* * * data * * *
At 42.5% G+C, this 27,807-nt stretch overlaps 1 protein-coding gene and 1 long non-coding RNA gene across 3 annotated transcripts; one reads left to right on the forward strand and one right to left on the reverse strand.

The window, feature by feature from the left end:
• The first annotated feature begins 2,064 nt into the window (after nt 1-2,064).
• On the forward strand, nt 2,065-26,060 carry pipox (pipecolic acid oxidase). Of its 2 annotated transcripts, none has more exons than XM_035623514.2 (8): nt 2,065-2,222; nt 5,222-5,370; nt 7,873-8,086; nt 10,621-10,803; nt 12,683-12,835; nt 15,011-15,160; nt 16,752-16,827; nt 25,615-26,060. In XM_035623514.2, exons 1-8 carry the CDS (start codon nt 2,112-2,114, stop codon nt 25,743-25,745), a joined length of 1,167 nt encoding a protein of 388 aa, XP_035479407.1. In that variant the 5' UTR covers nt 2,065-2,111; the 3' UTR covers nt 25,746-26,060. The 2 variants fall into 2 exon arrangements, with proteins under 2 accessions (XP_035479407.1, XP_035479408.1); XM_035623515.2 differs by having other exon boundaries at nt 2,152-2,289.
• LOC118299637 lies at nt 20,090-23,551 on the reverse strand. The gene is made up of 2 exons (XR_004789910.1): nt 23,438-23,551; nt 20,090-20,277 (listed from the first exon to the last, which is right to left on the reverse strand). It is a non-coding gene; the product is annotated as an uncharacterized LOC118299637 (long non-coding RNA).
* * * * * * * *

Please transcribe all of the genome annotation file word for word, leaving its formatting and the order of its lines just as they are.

At 42.5% G+C, this 27,807-nt stretch overlaps 1 protein-coding gene and 1 long non-coding RNA gene across 3 annotated transcripts; one reads left to right on the forward strand and one right to left on the reverse strand.

The window, feature by feature from the left end:
• The first annotated feature begins 2,064 nt into the window (after nt 1-2,064).
• On the forward strand, nt 2,065-26,060 carry pipox (pipecolic acid oxidase). Of its 2 annotated transcripts, none has more exons than XM_035623514.2 (8): nt 2,065-2,222; nt 5,222-5,370; nt 7,873-8,086; nt 10,621-10,803; nt 12,683-12,835; nt 15,011-15,160; nt 16,752-16,827; nt 25,615-26,060. In XM_035623514.2, exons 1-8 carry the CDS (start codon nt 2,112-2,114, stop codon nt 25,743-25,745), a joined length of 1,167 nt encoding a protein of 388 aa, XP_035479407.1. In that variant the 5' UTR covers nt 2,065-2,111; the 3' UTR covers nt 25,746-26,060. The 2 variants fall into 2 exon arrangements, with proteins under 2 accessions (XP_035479407.1, XP_035479408.1); XM_035623515.2 differs by having other exon boundaries at nt 2,152-2,289.
• LOC118299637 lies at nt 20,090-23,551 on the reverse strand. The gene is made up of 2 exons (XR_004789910.1): nt 23,438-23,551; nt 20,090-20,277 (listed from the first exon to the last, which is right to left on the reverse strand). It is a non-coding gene; the product is annotated as an uncharacterized LOC118299637 (long non-coding RNA).